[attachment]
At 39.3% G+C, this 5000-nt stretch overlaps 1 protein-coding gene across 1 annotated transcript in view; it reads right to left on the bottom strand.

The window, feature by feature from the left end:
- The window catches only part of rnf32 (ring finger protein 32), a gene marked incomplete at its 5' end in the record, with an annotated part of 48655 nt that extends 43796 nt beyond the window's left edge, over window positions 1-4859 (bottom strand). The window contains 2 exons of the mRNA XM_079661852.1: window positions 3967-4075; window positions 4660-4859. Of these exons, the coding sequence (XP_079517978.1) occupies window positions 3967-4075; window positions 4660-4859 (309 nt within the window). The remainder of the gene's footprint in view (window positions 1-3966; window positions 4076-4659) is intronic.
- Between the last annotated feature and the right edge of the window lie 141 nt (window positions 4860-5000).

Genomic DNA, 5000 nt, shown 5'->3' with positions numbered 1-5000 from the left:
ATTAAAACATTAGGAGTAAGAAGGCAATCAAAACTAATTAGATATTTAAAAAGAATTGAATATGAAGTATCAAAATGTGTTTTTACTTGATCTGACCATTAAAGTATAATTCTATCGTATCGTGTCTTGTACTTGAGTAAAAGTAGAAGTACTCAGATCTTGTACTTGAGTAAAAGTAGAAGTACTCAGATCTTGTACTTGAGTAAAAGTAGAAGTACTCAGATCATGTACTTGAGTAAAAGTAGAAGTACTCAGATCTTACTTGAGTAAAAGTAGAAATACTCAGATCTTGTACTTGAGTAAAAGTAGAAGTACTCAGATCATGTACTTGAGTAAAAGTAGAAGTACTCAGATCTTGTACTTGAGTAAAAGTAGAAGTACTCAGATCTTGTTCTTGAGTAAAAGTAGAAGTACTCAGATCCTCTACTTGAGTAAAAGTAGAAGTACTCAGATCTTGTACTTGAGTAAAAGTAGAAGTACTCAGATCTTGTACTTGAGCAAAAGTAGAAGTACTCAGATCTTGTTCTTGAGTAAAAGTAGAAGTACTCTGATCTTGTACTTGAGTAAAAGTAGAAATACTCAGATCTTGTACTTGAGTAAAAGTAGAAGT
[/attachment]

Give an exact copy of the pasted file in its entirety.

At 39.3% G+C, this 5000-nt stretch overlaps 1 protein-coding gene across 1 annotated transcript in view; it reads right to left on the bottom strand.

The window, feature by feature from the left end:
- The window catches only part of rnf32 (ring finger protein 32), a gene marked incomplete at its 5' end in the record, with an annotated part of 48655 nt that extends 43796 nt beyond the window's left edge, over window positions 1-4859 (bottom strand). The window contains 2 exons of the mRNA XM_079661852.1: window positions 3967-4075; window positions 4660-4859. Of these exons, the coding sequence (XP_079517978.1) occupies window positions 3967-4075; window positions 4660-4859 (309 nt within the window). The remainder of the gene's footprint in view (window positions 1-3966; window positions 4076-4659) is intronic.
- Between the last annotated feature and the right edge of the window lie 141 nt (window positions 4860-5000).

Genomic DNA, 5000 nt, shown 5'->3' with positions numbered 1-5000 from the left:
ATTAAAACATTAGGAGTAAGAAGGCAATCAAAACTAATTAGATATTTAAAAAGAATTGAATATGAAGTATCAAAATGTGTTTTTACTTGATCTGACCATTAAAGTATAATTCTATCGTATCGTGTCTTGTACTTGAGTAAAAGTAGAAGTACTCAGATCTTGTACTTGAGTAAAAGTAGAAGTACTCAGATCTTGTACTTGAGTAAAAGTAGAAGTACTCAGATCATGTACTTGAGTAAAAGTAGAAGTACTCAGATCTTACTTGAGTAAAAGTAGAAATACTCAGATCTTGTACTTGAGTAAAAGTAGAAGTACTCAGATCATGTACTTGAGTAAAAGTAGAAGTACTCAGATCTTGTACTTGAGTAAAAGTAGAAGTACTCAGATCTTGTTCTTGAGTAAAAGTAGAAGTACTCAGATCCTCTACTTGAGTAAAAGTAGAAGTACTCAGATCTTGTACTTGAGTAAAAGTAGAAGTACTCAGATCTTGTACTTGAGCAAAAGTAGAAGTACTCAGATCTTGTTCTTGAGTAAAAGTAGAAGTACTCTGATCTTGTACTTGAGTAAAAGTAGAAATACTCAGATCTTGTACTTGAGTAAAAGTAGAAGT